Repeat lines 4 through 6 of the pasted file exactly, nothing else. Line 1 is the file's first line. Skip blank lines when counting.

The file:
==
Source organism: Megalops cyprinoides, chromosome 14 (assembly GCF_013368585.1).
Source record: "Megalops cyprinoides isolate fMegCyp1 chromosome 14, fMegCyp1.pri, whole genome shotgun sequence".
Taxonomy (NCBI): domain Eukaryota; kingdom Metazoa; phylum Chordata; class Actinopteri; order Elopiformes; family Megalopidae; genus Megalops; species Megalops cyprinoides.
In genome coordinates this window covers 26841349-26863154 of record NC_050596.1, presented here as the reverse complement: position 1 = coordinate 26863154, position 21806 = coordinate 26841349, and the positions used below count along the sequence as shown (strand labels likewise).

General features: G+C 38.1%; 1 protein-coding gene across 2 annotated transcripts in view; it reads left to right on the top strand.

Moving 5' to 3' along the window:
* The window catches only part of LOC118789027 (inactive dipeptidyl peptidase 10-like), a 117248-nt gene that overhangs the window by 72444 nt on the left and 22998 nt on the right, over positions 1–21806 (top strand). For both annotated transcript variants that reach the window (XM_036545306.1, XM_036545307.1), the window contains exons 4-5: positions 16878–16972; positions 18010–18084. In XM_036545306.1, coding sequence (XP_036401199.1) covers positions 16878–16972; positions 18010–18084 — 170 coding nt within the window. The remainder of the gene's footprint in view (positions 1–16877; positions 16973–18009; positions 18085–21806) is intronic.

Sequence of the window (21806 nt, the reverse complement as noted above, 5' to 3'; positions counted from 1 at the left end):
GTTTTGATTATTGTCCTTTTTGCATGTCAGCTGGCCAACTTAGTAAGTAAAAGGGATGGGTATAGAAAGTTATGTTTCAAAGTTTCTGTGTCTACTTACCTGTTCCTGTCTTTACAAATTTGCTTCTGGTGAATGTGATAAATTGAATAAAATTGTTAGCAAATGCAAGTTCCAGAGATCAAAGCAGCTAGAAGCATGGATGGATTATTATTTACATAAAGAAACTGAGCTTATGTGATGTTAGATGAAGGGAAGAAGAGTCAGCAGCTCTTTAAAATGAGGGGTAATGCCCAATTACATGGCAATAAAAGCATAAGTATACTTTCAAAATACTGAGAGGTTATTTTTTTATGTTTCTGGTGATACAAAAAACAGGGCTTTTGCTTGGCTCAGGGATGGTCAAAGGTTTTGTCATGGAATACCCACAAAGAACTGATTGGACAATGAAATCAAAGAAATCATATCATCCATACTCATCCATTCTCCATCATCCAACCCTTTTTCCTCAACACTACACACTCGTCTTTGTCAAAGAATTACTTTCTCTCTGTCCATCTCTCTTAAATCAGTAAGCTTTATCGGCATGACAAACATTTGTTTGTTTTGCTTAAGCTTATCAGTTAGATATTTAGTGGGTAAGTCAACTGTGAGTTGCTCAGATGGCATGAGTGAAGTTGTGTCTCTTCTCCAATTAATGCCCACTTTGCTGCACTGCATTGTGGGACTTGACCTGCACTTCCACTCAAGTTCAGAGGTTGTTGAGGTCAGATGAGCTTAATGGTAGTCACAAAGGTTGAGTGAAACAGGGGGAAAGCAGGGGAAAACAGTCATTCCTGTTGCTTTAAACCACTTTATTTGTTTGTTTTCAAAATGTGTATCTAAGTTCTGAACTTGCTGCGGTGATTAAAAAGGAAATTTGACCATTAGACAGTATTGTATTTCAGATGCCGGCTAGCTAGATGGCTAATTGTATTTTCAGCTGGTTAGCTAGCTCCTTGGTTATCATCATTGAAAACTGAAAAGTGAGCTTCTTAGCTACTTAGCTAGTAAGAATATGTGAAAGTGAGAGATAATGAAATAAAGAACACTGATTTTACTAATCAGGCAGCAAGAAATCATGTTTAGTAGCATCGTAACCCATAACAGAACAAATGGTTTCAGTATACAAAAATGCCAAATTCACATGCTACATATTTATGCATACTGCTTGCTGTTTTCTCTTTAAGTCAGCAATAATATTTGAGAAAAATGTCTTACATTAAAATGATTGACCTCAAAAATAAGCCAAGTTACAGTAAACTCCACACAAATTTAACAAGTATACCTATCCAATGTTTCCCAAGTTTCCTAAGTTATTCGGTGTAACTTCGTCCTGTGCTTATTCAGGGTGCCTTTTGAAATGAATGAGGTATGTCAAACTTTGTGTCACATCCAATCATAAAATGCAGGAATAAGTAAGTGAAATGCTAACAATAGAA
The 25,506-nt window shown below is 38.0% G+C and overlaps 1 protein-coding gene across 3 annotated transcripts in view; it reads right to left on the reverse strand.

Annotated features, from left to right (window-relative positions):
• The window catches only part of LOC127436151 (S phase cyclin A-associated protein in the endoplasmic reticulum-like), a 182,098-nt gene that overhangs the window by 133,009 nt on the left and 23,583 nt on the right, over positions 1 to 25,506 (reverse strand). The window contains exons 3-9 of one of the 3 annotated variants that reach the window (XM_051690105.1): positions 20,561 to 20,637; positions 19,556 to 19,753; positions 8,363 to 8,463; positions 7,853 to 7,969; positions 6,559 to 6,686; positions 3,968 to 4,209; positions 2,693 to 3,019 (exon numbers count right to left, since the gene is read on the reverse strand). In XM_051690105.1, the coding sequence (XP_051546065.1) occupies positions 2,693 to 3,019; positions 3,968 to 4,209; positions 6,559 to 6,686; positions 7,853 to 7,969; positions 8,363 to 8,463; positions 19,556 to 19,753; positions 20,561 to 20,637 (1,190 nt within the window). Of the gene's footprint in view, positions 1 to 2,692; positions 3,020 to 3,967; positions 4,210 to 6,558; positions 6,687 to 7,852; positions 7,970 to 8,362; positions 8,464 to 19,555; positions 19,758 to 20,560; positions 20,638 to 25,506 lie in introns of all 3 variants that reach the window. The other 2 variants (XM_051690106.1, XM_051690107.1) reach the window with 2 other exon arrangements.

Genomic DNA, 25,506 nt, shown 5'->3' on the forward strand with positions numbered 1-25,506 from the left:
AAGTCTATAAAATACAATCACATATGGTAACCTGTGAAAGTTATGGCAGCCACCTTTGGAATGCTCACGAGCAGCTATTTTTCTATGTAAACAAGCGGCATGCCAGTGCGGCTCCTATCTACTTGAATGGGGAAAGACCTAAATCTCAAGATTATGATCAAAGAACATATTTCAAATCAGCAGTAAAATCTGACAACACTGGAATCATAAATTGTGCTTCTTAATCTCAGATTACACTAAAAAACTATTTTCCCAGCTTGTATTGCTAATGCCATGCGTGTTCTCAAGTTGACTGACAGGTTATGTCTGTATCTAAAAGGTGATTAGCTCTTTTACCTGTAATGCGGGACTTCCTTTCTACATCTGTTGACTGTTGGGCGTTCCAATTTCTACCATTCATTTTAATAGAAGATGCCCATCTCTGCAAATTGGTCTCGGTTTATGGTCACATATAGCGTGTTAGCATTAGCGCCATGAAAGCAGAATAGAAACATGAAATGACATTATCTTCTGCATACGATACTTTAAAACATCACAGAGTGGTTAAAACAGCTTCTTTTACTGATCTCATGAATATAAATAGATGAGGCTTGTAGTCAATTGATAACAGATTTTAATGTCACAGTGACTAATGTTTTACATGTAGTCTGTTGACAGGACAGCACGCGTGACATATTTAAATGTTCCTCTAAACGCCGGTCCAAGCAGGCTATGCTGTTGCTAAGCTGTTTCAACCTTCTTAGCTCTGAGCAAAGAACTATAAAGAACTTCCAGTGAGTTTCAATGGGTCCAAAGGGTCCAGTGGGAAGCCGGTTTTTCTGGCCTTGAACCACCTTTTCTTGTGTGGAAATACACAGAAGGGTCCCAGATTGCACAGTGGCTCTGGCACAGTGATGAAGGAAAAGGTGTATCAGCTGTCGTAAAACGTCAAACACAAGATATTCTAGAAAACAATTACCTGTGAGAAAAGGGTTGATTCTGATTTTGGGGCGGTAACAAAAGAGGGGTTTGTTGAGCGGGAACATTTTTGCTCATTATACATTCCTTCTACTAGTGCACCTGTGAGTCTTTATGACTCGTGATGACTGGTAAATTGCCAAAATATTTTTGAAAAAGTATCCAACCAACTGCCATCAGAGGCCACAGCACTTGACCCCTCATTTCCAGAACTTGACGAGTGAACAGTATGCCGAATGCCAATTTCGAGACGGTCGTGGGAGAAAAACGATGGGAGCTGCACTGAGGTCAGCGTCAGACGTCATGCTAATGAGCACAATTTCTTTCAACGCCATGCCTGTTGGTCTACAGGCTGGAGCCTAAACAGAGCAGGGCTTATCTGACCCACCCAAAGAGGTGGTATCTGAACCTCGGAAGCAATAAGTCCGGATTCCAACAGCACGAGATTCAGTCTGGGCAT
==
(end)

In genome coordinates this window covers 26841349-26863154 of record NC_050596.1, presented here as the reverse complement: position 1 = coordinate 26863154, position 21806 = coordinate 26841349, and the positions used below count along the sequence as shown (strand labels likewise).

General features: G+C 38.1%; 1 protein-coding gene across 2 annotated transcripts in view; it reads left to right on the top strand.

Moving 5' to 3' along the window: